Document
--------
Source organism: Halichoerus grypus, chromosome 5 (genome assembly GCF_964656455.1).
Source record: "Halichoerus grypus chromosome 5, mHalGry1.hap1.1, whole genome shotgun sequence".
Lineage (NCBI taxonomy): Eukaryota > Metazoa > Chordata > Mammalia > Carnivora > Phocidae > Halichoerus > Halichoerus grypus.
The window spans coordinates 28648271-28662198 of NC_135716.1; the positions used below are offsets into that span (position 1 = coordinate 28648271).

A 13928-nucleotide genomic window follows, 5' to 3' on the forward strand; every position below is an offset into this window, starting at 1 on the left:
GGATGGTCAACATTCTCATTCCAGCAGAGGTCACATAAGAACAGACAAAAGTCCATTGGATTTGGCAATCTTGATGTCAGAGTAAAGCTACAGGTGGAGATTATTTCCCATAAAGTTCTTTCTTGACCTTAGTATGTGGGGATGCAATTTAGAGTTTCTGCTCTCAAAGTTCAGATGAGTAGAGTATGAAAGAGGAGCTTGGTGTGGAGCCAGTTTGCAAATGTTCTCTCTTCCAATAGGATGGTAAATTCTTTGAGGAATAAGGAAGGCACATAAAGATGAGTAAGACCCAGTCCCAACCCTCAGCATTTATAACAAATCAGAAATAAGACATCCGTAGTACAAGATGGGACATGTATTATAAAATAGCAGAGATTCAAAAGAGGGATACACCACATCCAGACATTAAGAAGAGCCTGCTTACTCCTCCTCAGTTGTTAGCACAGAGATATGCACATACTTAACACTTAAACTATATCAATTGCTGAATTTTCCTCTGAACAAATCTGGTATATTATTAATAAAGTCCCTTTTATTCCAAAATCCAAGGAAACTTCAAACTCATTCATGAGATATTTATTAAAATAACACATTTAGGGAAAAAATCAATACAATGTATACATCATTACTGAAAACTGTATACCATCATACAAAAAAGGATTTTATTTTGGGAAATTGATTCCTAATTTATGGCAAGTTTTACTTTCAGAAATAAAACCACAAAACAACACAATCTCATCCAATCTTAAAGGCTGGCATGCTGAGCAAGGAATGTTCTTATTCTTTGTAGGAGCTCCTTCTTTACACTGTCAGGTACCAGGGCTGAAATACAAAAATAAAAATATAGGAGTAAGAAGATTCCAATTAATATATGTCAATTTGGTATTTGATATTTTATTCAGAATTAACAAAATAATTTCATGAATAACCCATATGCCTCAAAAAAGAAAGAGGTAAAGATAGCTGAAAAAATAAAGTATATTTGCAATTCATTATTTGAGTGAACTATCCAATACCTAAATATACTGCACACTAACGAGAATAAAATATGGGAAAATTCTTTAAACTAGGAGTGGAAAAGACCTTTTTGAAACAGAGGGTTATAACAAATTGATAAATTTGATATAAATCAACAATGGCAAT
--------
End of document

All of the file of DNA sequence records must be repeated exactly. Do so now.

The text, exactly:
Source organism: Halichoerus grypus, chromosome 5 (genome assembly GCF_964656455.1).
Source record: "Halichoerus grypus chromosome 5, mHalGry1.hap1.1, whole genome shotgun sequence".
Lineage (NCBI taxonomy): Eukaryota > Metazoa > Chordata > Mammalia > Carnivora > Phocidae > Halichoerus > Halichoerus grypus.
The window spans coordinates 28648271-28662198 of NC_135716.1; the positions used below are offsets into that span (position 1 = coordinate 28648271).

A 13928-nucleotide genomic window follows, 5' to 3' on the forward strand; every position below is an offset into this window, starting at 1 on the left:
GGATGGTCAACATTCTCATTCCAGCAGAGGTCACATAAGAACAGACAAAAGTCCATTGGATTTGGCAATCTTGATGTCAGAGTAAAGCTACAGGTGGAGATTATTTCCCATAAAGTTCTTTCTTGACCTTAGTATGTGGGGATGCAATTTAGAGTTTCTGCTCTCAAAGTTCAGATGAGTAGAGTATGAAAGAGGAGCTTGGTGTGGAGCCAGTTTGCAAATGTTCTCTCTTCCAATAGGATGGTAAATTCTTTGAGGAATAAGGAAGGCACATAAAGATGAGTAAGACCCAGTCCCAACCCTCAGCATTTATAACAAATCAGAAATAAGACATCCGTAGTACAAGATGGGACATGTATTATAAAATAGCAGAGATTCAAAAGAGGGATACACCACATCCAGACATTAAGAAGAGCCTGCTTACTCCTCCTCAGTTGTTAGCACAGAGATATGCACATACTTAACACTTAAACTATATCAATTGCTGAATTTTCCTCTGAACAAATCTGGTATATTATTAATAAAGTCCCTTTTATTCCAAAATCCAAGGAAACTTCAAACTCATTCATGAGATATTTATTAAAATAACACATTTAGGGAAAAAATCAATACAATGTATACATCATTACTGAAAACTGTATACCATCATACAAAAAAGGATTTTATTTTGGGAAATTGATTCCTAATTTATGGCAAGTTTTACTTTCAGAAATAAAACCACAAAACAACACAATCTCATCCAATCTTAAAGGCTGGCATGCTGAGCAAGGAATGTTCTTATTCTTTGTAGGAGCTCCTTCTTTACACTGTCAGGTACCAGGGCTGAAATACAAAAATAAAAATATAGGAGTAAGAAGATTCCAATTAATATATGTCAATTTGGTATTTGATATTTTATTCAGAATTAACAAAATAATTTCATGAATAACCCATATGCCTCAAAAAAGAAAGAGGTAAAGATAGCTGAAAAAATAAAGTATATTTGCAATTCATTATTTGAGTGAACTATCCAATACCTAAATATACTGCACACTAACGAGAATAAAATATGGGAAAATTCTTTAAACTAGGAGTGGAAAAGACCTTTTTGAAACAGAGGGTTATAACAAATTGATAAATTTGATATAAATCAACAATGGCAAT